Pakistan on Friday decried a move by the European Parliament, which a day earlier adopted a resolution demanding Islamabad allow freedom for religious minorities and asked the EU to reconsider its preferential trade status GSP+, reported Associated Press.
The European Parliament appealed on Islamabad to free a Christian couple — Shagufta Kausar and her husband Shafqat Emmanuel — who have been on death row since 2014. The two were convicted of insulting Islam’s Prophet Muhammad (PBUH).
It also urged Pakistani authorities to repeal the country’s controversial blasphemy laws, provide Kausar and Emmanuel with needed medical care and “immediately and unconditionally” overrule their death sentence.
It also expressed concern at increasing online and other attacks on journalists and human rights activists and asked Pakistan to take steps to ensure their safety.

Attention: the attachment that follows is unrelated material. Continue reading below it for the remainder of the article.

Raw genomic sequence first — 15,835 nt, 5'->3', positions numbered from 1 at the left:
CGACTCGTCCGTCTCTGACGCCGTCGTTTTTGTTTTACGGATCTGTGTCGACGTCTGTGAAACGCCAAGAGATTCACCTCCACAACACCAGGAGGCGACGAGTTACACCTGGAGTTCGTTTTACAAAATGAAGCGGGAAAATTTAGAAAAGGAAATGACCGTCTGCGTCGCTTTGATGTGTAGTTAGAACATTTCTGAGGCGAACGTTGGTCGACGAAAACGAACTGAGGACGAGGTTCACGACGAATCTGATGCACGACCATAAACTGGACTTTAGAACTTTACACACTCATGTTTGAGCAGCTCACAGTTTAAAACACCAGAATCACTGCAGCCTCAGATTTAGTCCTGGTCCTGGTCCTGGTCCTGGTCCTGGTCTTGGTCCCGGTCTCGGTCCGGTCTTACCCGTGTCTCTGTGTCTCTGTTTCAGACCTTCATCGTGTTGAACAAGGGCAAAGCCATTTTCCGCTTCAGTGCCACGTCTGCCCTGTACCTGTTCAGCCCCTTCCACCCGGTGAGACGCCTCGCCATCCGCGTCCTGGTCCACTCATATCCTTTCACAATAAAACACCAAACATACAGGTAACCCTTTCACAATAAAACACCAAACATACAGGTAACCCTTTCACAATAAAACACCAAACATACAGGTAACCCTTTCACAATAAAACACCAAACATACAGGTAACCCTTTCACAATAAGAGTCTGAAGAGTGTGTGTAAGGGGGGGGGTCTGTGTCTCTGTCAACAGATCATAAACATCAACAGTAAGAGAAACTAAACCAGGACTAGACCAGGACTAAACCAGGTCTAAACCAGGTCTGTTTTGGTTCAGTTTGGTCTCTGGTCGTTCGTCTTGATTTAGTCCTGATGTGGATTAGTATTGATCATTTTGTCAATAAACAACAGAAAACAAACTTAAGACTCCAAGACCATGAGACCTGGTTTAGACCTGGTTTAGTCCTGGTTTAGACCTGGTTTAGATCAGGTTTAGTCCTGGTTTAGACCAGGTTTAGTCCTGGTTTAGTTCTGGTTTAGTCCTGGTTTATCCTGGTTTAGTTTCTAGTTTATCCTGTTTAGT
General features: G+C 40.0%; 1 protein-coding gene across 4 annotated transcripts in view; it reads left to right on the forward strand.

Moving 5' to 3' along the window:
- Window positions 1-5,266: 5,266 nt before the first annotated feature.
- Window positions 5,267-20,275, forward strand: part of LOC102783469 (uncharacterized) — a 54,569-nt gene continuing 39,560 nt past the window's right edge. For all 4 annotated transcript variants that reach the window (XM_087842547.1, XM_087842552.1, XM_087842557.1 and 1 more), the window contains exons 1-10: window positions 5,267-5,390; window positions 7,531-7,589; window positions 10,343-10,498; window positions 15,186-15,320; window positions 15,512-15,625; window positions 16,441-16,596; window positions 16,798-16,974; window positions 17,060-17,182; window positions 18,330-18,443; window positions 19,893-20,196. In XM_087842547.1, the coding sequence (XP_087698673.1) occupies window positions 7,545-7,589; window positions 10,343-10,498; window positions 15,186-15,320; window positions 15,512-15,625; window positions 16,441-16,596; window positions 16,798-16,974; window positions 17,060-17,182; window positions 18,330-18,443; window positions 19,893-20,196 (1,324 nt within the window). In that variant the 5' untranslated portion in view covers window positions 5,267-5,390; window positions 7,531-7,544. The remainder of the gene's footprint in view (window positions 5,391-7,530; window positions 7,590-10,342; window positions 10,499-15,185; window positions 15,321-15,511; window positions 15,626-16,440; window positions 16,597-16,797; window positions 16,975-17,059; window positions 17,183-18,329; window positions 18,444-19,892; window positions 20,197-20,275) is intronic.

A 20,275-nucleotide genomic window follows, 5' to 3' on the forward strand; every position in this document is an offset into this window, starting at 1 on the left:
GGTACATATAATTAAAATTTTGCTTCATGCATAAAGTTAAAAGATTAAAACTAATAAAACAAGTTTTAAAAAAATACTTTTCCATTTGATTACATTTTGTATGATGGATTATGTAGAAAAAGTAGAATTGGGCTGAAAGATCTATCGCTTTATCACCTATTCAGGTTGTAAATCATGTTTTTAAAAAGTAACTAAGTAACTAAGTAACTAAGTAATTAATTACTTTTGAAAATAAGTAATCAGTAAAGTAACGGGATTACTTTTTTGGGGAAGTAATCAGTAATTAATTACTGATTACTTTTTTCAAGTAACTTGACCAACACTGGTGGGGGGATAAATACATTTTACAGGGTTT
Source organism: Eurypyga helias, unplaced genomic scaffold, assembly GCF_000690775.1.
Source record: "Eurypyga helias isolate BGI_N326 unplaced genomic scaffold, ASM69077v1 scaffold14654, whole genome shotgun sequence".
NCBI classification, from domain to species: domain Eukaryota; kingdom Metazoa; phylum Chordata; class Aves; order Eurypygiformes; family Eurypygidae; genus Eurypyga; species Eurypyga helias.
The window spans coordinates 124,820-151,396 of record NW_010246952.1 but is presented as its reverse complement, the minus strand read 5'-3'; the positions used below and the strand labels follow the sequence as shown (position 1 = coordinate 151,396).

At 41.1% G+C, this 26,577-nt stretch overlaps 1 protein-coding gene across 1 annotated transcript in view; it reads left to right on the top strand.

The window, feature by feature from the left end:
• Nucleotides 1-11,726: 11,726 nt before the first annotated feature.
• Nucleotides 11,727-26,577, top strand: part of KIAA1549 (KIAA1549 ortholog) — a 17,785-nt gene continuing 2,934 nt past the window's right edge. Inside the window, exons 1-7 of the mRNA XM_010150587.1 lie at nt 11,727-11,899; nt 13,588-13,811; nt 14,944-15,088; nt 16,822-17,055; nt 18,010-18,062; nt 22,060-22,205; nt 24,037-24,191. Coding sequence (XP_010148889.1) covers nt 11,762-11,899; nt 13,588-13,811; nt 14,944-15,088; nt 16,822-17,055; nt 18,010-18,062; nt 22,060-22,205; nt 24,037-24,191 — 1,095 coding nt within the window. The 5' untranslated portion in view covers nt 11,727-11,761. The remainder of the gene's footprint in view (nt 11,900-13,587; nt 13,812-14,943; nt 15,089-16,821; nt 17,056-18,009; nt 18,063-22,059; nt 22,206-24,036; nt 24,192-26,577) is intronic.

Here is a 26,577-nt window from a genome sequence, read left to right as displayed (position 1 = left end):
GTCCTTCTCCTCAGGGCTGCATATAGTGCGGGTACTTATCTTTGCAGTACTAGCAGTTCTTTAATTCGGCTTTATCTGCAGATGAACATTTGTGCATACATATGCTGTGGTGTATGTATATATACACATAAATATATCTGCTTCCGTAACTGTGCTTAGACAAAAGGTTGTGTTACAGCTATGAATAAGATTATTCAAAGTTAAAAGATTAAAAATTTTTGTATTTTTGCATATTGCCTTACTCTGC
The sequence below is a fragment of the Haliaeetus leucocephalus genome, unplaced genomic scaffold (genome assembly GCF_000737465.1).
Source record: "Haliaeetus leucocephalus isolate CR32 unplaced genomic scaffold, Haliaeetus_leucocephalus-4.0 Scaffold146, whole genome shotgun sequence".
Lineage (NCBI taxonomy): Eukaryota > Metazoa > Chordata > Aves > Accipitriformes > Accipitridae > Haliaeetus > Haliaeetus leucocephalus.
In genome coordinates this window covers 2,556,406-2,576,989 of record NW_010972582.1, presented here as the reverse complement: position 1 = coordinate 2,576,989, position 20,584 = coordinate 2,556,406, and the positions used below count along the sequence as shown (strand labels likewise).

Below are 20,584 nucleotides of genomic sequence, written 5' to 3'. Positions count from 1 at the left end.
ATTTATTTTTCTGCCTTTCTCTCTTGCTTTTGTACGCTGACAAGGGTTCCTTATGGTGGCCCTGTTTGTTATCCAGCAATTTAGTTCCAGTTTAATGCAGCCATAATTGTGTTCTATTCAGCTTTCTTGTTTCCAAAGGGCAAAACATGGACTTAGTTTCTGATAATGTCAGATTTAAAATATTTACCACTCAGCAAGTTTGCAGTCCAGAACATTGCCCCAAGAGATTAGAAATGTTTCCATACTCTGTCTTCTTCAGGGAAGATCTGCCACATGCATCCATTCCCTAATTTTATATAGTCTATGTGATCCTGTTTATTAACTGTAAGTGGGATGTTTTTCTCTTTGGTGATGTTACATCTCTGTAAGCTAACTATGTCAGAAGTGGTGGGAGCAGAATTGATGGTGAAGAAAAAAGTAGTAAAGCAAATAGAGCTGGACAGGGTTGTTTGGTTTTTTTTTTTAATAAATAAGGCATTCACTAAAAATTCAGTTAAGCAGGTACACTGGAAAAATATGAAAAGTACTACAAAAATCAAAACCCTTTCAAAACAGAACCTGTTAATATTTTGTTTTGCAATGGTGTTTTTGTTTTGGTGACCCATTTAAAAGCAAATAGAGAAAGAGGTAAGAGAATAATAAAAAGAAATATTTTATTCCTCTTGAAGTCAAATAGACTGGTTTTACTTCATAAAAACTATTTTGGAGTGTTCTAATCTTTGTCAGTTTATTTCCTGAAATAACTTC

Under Pakistan’s blasphemy laws, anyone accused of insulting Islam can be sentenced to death if convicted. Just the mere accusation of blasphemy can cause riots and incite mobs to violence and killings.
The Foreign Office released a statement expressing the government’s disappointment at the European resolution, saying it “reflects a lack of understanding in the context of blasphemy laws and associated religious sensitivities in Pakistan — and in the wider Muslim world”.
However, it is unlikely that Islamabad will act on the charged issue. Radical Islamists parties have in recent years held violent rallies to stop the government from making any changes in the blasphemy laws.
Kausar and Emmanuel were arrested in 2013 on suspicion of sending a blasphemous text message to a local cleric in eastern Punjab province, an allegation they denied. The two were tried and sentenced to death in 2014. Since then, their appeals have been pending in the Lahore High Court.
According to domestic and international human rights groups, blasphemy allegations in Pakistan have often been used to intimidate religious minorities and to settle personal scores.
A Punjab governor was killed by his own guard in 2011 after he defended a Christian woman, Aasia Bibi, who was accused of blasphemy. She was acquitted after spending eight years on death row and left Pakistan for Canada to join her family after receiving threats.